When Evangelist George Whitefield visited the American colonial town of Northampton, he had the privilege of staying with Jonathan and Sarah Edwards and their family.
Edwards and Whitefield – Similarities and Differences
Edwards and Whitefield shared many similarities. They were both highly respected Christian leaders, they both had a reputation as powerful preachers, they were both Calvinistic in their theological outlook.
But there, the similarities ended. Their style of preaching was very different. Edwards was a careful, logical teacher. Whitefield was all life and fire, thunder and lightning.
Edwards was a meticulous writer, crafting pamphlets for publication. Whitefield barely had the time to check the proof copies of manuscripts of his sermons and had the disappointment of seeing very poor versions of his sermons in print without his permission.
Edwards was a settled Pastor overseeing a local congregation, and very much a responsible Pastor of one parish. Whitefield, on the other hand, had declared that the whole world was now his parish and lived a life of itinerant preaching.
Edwards was a family man, with a godly wife and several children. Whitefield was still single, and still waiting for the love of his life to come along.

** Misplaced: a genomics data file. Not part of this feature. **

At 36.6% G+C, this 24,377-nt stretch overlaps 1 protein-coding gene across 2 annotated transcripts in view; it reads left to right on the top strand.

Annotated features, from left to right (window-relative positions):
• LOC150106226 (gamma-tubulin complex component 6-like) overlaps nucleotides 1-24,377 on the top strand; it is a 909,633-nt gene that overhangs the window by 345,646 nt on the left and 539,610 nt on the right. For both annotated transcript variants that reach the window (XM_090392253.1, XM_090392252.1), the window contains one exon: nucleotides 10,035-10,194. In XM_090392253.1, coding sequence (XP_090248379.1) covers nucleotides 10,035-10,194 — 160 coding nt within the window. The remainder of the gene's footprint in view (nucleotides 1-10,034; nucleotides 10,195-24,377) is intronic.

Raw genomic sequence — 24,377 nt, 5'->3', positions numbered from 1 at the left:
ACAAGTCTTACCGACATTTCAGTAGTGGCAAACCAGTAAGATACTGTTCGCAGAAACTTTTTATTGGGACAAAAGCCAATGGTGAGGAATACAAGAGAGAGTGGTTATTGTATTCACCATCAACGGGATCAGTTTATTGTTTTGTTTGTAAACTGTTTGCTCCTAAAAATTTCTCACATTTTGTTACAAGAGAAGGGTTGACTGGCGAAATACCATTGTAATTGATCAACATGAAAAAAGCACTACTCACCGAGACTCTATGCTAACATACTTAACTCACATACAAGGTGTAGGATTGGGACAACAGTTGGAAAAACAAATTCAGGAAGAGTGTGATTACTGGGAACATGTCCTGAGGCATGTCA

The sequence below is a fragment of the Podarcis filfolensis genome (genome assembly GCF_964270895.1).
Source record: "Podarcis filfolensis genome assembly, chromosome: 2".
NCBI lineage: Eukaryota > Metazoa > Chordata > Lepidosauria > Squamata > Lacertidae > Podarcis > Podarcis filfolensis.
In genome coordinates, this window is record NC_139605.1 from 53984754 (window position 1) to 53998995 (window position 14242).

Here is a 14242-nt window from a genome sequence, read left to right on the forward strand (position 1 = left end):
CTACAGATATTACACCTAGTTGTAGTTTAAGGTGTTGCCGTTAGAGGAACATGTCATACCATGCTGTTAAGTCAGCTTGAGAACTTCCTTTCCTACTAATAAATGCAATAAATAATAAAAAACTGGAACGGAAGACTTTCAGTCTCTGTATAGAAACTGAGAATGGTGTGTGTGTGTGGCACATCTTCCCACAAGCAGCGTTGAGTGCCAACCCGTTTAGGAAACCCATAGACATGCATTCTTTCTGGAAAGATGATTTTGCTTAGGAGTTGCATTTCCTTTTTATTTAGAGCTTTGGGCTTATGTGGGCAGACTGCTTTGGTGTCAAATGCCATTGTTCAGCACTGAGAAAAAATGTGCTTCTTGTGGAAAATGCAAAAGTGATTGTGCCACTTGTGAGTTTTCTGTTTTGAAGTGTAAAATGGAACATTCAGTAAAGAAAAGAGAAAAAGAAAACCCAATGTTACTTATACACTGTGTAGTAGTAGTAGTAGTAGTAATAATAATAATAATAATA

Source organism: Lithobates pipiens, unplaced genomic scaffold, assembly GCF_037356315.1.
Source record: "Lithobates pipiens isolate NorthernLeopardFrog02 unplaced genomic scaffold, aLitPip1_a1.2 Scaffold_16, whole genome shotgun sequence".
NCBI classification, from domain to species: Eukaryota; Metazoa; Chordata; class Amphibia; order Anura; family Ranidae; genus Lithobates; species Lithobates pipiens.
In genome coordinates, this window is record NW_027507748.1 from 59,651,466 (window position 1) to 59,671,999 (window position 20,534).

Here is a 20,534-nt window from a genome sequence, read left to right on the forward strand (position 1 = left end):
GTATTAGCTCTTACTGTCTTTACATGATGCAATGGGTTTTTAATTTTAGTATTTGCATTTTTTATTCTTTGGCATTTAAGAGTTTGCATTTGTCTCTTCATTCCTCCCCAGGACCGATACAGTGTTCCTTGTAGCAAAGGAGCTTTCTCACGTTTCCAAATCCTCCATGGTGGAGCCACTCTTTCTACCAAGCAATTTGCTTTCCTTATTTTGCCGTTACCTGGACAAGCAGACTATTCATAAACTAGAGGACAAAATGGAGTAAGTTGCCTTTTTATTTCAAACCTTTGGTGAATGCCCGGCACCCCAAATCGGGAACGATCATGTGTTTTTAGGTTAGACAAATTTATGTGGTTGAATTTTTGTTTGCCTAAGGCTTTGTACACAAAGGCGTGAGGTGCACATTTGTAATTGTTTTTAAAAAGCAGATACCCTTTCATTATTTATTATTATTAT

Whitefield longs for family life
Describing the private times he enjoyed with the Edwards family, Whitefield wrote,
‘Felt wonderful satisfaction in being at the house of Mr. Edwards. He is a son himself, and hath also a Daughter of Abraham for his wife.
‘A sweeter couple I have not yet seen. Their children were dressed not in silks and satins, but plain, as become the children of those who, in all things, ought to be examples of Christian simplicity.’
Whitefield Prays for a Wife
Speaking of Sarah Edwards Whitefield wrote, ‘She is a woman adorned with a meek and quiet spirit, talked feelingly and solidly of the things of God, and seemed to be such a help-meet for her husband, that she caused me to renew those prayers, which, for some months, I have put up to God, that he would be pleased to send me a Daughter of Abraham to be my wife.
‘I find, upon many accounts, it is my duty to marry. Lord I desire to have no choice of my own. Thou knowest my circumstances; thou knowest I only desire to marry in and for thee.
‘Thou didst choose a Rebecca for Isaac, choose one for me to be a help-meet for me, in carrying on that great work committed to my charge. Lord, hear me, Lord, let my cry come unto thee.’ (George Whitefield Journals, Banner of Truth, ps. 475-477)
It may sound strange to us that his future wife might not be a ‘choice of his own’. Surely his choice ought to come into it? But, humbly though somewhat self-consciously (he knew his Journals were being published and read avidly), he is merely expressing that he wants God’s will for his life and is nervous of messing it up himself.
It is a good thing to pray, and to take counsel from friends, to honestly ask God and Pastors for help and guidance.
He did eventually marry and found happiness. His friend John Wesley also married. But that’s another story for another time…
For more resources on Jonathan and Sarah Edwards visit the excellent Jonathan Edwards Centre at Yale University
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© 2009 Lex Loizides